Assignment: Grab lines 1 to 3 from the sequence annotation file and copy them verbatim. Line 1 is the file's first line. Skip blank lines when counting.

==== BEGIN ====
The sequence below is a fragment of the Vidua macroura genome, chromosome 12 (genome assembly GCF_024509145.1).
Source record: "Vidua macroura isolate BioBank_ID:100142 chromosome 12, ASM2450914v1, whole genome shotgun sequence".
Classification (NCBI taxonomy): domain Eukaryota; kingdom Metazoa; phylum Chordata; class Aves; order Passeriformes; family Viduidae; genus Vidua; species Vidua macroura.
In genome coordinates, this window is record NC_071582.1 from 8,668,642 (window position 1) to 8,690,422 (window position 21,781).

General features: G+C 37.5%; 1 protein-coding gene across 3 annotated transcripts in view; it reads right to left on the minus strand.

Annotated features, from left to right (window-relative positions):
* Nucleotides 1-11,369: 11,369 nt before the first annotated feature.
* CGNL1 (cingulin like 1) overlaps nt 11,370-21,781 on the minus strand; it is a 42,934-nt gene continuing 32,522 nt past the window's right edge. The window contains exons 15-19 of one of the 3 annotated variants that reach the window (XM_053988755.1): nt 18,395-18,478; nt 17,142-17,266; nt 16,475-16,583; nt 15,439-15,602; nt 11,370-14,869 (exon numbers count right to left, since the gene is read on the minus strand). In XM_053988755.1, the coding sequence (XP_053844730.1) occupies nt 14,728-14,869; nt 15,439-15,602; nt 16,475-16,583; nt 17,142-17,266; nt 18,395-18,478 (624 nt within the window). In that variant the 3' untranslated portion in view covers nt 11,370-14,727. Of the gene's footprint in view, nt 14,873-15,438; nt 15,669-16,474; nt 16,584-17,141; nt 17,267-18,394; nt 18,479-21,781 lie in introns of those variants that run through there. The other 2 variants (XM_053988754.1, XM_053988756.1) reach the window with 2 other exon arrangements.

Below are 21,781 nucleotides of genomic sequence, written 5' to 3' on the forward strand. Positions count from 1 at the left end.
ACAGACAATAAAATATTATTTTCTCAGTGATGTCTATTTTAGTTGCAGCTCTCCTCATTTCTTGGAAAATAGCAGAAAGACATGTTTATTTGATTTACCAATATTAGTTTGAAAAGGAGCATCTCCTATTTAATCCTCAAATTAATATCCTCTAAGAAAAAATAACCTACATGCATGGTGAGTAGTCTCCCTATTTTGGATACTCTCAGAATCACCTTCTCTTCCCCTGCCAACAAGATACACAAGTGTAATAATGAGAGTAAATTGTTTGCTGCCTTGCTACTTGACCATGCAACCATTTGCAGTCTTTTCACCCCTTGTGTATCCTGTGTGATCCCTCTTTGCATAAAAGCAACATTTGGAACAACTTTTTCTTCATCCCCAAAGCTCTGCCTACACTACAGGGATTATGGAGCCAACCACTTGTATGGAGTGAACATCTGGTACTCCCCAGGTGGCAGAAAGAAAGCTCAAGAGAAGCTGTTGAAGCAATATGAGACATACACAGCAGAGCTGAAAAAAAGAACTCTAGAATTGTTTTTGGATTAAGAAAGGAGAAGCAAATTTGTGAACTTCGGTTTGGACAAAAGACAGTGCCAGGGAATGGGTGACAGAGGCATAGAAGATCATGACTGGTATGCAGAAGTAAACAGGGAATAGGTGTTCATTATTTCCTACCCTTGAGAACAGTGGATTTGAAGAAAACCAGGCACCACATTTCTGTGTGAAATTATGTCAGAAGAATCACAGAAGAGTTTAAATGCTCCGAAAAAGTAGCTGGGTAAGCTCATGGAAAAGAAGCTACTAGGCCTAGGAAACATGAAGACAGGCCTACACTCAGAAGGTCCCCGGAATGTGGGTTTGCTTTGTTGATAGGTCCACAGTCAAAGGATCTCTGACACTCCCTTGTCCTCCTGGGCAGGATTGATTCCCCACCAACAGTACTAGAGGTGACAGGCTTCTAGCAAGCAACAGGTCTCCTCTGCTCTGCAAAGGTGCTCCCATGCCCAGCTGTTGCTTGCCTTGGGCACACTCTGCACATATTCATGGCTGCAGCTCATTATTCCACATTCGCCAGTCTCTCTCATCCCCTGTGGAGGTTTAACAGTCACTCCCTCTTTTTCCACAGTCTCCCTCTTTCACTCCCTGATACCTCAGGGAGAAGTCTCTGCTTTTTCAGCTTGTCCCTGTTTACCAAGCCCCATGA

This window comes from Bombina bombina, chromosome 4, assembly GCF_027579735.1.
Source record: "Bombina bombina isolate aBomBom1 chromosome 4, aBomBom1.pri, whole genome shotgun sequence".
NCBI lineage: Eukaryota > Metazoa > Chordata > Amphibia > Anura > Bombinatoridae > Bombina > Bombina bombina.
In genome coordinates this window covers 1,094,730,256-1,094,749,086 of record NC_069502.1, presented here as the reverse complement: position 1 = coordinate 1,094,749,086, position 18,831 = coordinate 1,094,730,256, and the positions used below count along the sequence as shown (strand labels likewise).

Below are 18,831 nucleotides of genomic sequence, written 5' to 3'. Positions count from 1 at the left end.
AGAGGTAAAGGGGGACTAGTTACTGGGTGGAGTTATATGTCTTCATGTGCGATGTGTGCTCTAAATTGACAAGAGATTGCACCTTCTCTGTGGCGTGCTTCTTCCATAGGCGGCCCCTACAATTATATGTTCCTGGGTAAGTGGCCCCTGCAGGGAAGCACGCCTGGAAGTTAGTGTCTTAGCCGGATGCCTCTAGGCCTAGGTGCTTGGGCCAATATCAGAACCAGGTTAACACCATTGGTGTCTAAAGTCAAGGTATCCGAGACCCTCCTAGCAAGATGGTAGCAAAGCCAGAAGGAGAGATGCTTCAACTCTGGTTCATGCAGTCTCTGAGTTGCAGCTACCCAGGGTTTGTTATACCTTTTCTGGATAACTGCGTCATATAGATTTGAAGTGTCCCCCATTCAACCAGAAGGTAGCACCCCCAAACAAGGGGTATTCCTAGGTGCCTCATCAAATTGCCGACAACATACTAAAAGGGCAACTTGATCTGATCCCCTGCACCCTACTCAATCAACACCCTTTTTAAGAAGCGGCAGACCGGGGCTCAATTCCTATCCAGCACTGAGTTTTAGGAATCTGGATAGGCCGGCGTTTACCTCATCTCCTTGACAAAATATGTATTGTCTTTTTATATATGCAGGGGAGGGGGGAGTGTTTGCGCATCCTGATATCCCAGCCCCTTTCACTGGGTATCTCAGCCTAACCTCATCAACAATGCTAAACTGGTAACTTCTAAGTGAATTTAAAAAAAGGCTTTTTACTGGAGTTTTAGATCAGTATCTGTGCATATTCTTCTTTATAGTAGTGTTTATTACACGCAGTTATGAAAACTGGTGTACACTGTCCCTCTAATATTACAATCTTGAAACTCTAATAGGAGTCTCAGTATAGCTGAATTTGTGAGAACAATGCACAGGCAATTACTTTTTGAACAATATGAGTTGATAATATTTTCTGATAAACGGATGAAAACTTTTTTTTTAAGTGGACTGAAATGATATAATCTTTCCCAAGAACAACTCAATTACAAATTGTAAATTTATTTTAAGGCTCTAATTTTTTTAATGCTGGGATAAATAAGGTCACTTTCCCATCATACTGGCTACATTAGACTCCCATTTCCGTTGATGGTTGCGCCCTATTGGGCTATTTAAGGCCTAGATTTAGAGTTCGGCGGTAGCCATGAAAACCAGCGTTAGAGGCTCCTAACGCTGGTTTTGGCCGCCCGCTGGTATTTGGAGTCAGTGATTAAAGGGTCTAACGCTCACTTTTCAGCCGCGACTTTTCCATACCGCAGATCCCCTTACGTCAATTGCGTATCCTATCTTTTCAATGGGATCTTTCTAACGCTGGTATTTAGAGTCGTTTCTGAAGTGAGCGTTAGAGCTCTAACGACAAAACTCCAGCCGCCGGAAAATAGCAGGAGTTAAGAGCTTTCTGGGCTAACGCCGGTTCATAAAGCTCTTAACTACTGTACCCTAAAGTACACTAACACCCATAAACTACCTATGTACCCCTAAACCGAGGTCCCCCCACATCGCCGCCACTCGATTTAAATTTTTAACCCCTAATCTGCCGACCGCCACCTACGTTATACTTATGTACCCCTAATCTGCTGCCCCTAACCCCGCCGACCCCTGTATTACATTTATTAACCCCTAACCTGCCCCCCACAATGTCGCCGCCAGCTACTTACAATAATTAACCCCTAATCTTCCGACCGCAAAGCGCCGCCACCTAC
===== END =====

The sequence below is a fragment of the Vidua macroura genome, chromosome 12 (genome assembly GCF_024509145.1).
Source record: "Vidua macroura isolate BioBank_ID:100142 chromosome 12, ASM2450914v1, whole genome shotgun sequence".
Classification (NCBI taxonomy): domain Eukaryota; kingdom Metazoa; phylum Chordata; class Aves; order Passeriformes; family Viduidae; genus Vidua; species Vidua macroura.